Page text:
Pernicious Commissions

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In The Stranger, Camus tells the story of a man alienated from the world who kills an Arab in Algiers simply because the sun was bothering his eyes. Meursault, the leading character, is condemned to the guillotine and in his cell begins to meditate on the absurdity of existence. Something like that happens to me with the commissions, councils, and other economic or political regulatory institutions that have come to be created in the country during recent years and, above all, on the insistence of making these into entities of “citizens”.
No society is born with all of its problems or contingencies sorted out. Rather, time comes to compel it to adjust laws, modify practices or construct forms of interacting that allow a society to achieve stability. In fact, during their process of development, all societies over time construct mechanisms, processes and institutions whose purpose is to revolve problems, confer continuity on the things that they prize, limit bureaucratic excesses, avoid abuses, in short, institutionalize.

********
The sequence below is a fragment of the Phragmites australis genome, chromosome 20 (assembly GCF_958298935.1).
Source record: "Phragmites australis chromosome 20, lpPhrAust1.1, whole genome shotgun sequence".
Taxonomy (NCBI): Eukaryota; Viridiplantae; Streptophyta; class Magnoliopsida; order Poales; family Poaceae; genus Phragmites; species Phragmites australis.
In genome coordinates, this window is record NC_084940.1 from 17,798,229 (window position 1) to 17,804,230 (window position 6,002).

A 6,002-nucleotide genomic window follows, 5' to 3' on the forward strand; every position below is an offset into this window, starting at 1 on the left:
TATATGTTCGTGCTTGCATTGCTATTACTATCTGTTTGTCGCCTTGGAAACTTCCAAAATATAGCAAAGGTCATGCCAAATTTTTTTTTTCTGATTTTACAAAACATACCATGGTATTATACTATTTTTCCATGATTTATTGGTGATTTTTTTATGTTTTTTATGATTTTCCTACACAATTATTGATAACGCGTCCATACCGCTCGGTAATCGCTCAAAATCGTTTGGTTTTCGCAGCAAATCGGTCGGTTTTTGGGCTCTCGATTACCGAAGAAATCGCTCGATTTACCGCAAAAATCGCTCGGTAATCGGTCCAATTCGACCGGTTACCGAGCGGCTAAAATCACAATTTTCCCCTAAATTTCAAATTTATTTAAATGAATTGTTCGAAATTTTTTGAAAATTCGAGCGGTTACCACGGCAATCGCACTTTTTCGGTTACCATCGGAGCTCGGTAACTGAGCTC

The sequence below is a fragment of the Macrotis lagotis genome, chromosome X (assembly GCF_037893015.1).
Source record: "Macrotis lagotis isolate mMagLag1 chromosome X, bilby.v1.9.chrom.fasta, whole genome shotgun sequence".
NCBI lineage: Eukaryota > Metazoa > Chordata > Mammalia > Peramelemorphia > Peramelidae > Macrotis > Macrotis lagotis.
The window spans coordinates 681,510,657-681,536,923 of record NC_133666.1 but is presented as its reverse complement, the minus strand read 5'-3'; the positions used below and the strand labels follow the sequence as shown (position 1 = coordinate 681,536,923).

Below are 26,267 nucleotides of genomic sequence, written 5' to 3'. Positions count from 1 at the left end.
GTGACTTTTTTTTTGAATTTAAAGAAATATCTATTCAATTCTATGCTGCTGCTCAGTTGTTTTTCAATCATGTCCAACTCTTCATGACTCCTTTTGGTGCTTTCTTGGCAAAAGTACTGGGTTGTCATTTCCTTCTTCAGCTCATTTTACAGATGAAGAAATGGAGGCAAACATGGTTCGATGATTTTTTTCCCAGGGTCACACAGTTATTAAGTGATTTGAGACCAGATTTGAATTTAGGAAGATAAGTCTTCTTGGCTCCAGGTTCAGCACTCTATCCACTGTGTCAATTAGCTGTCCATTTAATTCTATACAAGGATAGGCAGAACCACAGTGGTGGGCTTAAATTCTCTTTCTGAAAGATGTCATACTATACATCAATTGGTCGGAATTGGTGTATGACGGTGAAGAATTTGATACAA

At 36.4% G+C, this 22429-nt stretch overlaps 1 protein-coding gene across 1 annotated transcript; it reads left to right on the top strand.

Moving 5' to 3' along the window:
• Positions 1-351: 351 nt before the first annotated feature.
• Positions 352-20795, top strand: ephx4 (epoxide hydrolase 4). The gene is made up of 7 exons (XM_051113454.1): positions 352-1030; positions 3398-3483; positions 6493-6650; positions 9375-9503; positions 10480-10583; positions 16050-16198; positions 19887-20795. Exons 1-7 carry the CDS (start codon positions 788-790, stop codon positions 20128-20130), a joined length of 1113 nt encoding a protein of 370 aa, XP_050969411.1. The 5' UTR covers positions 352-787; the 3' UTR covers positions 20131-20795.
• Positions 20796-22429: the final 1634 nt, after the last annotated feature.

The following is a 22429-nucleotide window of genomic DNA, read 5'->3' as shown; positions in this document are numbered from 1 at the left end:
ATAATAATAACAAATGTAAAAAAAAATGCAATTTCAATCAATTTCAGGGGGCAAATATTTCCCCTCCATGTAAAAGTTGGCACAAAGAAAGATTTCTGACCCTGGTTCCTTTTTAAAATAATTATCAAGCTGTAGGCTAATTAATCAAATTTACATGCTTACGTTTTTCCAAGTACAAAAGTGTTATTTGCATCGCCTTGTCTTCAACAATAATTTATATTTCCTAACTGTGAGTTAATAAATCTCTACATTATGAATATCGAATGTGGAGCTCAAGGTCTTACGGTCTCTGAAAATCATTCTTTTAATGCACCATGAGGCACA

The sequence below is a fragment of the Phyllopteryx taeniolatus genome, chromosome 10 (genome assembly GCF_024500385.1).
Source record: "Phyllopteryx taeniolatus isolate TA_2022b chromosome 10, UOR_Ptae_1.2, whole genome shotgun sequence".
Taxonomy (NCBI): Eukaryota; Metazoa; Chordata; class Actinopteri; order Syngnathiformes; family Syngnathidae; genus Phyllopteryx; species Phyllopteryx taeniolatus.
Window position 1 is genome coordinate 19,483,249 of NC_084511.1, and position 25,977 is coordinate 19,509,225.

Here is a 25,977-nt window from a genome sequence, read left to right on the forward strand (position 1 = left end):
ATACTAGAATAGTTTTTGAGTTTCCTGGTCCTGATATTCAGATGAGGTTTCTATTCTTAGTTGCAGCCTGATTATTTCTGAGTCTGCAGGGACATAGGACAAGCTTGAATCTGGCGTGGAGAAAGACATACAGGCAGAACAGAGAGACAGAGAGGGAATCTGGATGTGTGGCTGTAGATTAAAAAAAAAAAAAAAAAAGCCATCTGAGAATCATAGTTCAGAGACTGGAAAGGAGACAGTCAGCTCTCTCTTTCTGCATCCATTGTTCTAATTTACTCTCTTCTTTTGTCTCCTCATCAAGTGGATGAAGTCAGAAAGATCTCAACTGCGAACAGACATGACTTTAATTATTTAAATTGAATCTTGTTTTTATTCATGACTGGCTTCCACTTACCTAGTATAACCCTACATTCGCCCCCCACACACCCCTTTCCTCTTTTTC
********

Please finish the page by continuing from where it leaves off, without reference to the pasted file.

The submission of kings to the Parliament in monarchic systems is a form of institutionalizing power, in the same manner as the adoption of rules for the continuity of the governmental expenditure when the legislative body fails to arrive at a budgetary agreement in time was a way of stabilizing the functioning of a government. What in England took seven hundred years and in the U.S. two hundred, in Mexico has necessitated construction in a very brief time lapse to a great extent because the authoritarian system obviated any need (or possibility) for institutionalizing the country.